Set the Captives Free

Daily Reflection / Produced by The High Calling
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Then the Lord told him, “I have certainly seen the oppression of my people in Egypt. I have heard their cries of distress because of their harsh slave drivers. Yes, I am aware of their suffering.”

Exodus 3:7

I’ve had my share of work-related challenges. You have too. Perhaps you’re having difficulty with a boss who yells or belittles. Maybe the new area manager or CEO demands that you give up weekends, or worse yet, vacation time, in the name of profit. These challenges are real and difficult to accept.

Few of us in the west, however, understand the kind of oppression the Israelites endured at the hands of their Egyptian taskmasters. The horrors of their daily work were unlike anything most of us will ever see.

The Hebrew word used for oppression is oniy, which means poverty, misery, trouble, and depression, and the word itself comes from another Hebrew word, anah. Anah carries the idea of brow beating, using excessive force, to humiliate, look down upon, and to weaken.

Lately, I’ve been wondering if this isn’t the same kind of oppression experienced by nearly half-million children working in slavery in the cocoa industry.

When faced with the enormity of the problem, it’s tempting to throw our hands up in the air and admit defeat. We unwrap thin foil and savor sweet bits of chocolate in an effort to console ourselves.

Not my friend Kelli. She loves a good chocolate fix like the next person and considers it a great day when she’s baked cupcakes with her daughters.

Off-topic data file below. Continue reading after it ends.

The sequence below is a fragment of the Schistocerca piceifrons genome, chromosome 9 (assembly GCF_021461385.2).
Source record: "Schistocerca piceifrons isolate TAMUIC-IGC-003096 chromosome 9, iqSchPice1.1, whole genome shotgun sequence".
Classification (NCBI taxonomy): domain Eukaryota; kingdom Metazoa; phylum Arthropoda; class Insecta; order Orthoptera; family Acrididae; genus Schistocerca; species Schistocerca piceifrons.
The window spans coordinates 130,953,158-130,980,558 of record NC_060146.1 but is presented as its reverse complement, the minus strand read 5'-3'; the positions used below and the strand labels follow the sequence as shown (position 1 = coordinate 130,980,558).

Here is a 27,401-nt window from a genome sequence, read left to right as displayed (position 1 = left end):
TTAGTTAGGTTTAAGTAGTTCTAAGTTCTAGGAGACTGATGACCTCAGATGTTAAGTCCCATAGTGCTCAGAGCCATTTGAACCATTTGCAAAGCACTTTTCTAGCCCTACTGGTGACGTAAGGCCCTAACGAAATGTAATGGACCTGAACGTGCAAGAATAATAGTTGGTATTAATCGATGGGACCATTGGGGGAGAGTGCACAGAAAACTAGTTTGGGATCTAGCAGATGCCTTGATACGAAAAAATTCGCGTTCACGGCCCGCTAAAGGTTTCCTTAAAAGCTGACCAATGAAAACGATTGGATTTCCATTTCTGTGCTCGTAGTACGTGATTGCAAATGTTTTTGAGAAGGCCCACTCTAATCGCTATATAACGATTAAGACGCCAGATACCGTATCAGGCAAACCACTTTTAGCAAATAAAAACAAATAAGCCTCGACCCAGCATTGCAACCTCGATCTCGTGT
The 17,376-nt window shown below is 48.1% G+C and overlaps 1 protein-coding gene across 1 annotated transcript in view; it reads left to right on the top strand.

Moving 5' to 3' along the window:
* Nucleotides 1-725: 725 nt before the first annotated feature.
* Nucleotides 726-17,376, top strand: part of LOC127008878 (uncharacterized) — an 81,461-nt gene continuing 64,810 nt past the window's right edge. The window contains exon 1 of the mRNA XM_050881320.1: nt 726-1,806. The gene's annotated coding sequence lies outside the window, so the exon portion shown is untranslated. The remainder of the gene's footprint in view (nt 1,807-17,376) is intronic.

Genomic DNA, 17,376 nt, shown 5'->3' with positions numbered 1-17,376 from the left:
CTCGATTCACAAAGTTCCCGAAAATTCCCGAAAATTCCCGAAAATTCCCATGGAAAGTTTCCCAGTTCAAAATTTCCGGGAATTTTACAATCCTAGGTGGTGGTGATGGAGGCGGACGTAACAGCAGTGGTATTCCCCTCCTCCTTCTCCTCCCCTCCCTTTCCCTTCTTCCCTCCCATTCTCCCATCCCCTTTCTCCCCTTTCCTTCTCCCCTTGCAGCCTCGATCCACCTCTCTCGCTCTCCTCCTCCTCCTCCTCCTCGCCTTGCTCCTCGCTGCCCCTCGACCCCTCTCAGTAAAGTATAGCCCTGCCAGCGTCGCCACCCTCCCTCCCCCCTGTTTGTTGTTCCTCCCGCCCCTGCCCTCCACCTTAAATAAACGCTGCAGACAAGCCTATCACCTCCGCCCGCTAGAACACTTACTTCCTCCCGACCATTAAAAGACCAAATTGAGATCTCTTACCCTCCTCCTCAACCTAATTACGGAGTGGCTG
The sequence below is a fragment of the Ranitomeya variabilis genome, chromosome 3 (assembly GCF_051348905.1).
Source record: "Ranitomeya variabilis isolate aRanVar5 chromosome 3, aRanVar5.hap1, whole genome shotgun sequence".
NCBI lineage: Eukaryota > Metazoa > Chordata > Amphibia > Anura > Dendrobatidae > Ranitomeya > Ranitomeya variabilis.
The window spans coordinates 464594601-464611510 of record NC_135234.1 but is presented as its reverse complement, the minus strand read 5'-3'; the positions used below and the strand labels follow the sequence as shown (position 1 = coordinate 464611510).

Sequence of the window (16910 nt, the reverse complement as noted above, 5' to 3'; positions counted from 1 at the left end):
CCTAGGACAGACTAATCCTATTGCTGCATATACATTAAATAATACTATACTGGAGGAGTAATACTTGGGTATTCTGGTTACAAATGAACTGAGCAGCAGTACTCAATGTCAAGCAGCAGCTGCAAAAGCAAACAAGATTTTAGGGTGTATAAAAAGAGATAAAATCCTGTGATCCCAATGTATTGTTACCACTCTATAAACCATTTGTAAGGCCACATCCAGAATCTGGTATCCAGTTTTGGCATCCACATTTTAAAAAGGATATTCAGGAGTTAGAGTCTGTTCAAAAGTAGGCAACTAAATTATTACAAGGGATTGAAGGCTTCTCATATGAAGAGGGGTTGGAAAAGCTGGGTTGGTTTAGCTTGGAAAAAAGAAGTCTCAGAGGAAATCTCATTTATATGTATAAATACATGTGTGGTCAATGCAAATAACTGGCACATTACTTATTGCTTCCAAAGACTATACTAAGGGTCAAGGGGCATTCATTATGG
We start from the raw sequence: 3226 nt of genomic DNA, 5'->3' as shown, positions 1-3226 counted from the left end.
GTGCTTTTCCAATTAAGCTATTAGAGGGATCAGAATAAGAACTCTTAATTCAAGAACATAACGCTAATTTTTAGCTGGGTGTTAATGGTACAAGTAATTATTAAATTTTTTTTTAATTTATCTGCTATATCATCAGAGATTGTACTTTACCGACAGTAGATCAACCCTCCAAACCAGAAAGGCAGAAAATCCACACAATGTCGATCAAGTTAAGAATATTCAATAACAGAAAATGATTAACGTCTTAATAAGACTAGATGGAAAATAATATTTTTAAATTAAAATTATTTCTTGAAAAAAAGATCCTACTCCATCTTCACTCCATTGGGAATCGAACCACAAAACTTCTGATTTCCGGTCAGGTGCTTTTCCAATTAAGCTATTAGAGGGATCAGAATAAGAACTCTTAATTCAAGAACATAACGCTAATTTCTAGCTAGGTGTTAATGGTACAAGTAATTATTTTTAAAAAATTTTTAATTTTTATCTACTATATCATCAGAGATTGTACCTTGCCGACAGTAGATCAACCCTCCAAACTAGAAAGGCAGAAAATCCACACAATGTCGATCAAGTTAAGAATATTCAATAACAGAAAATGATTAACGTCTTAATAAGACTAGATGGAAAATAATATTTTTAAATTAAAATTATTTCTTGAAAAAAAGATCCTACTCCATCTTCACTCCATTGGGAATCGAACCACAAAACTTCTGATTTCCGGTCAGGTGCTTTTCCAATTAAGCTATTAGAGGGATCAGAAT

This winter, after becoming aware of widespread human trafficking in the cocoa industry, she decided to do something.

On a Saturday afternoon, she and her daughters hosted a chocolate tasting party where they viewed a documentary highlighting the plight of young boys and girls forced to work in Ivory Coast cocoa farms.

Today, Kelli and her family only purchase chocolate made without the use of slave labor. Chips, cocoa powder, and candy bars are rich with the taste of freedom.

A taste, Kelli says, was never so sweet!

QUESTIONS FOR FURTHER REFLECTION: What did God do when he saw the oppression of the Israelites? Does God care about those who are oppressed today? How might your buying choices impact the lives of others? Could God be calling you to bring his children out of slavery?

PRAYER: O God, thank you for hearing our groanings, for seeing us in our misery. Thank you for also being a God who acts, especially on behalf of those who cannot help themselves.

Forgive us for the times we’ve turned a blind eye to the oppression of children around the world. Show us tangible ways we can contribute to freedom, rather than to oppression.

We also pray, O Lord, for you to act mightily. Set the captives free. Bring these children up from that land to a good and large land, to a land flowing with milk and honey. Amen.


Social Justice at Work

When God asks us to take care of the orphan, widow, and the poor, what does that mean for our workplaces? How do we follow a social justice mandate in our offices, schools, warehouses and retail establishments? And how does it change our world when social justice works the way God intended?

In the series Social Justice at Work, The High Calling explores social justice in the places we work and the ways we work. Join us as we discuss how our calling to the "least of these" affects us outwardly in our jobs, and inwardly as we perform our jobs, via theme-related Bible reflections, featured articles, and discussion starters. We encourage you to add your questions, concerns and comments, engage with us on social media (especially Twitter and Facebook), and invite your friends and colleagues to do the same.

Featured image above by Nicu Buculei. Used with Permission. Via Flickr.

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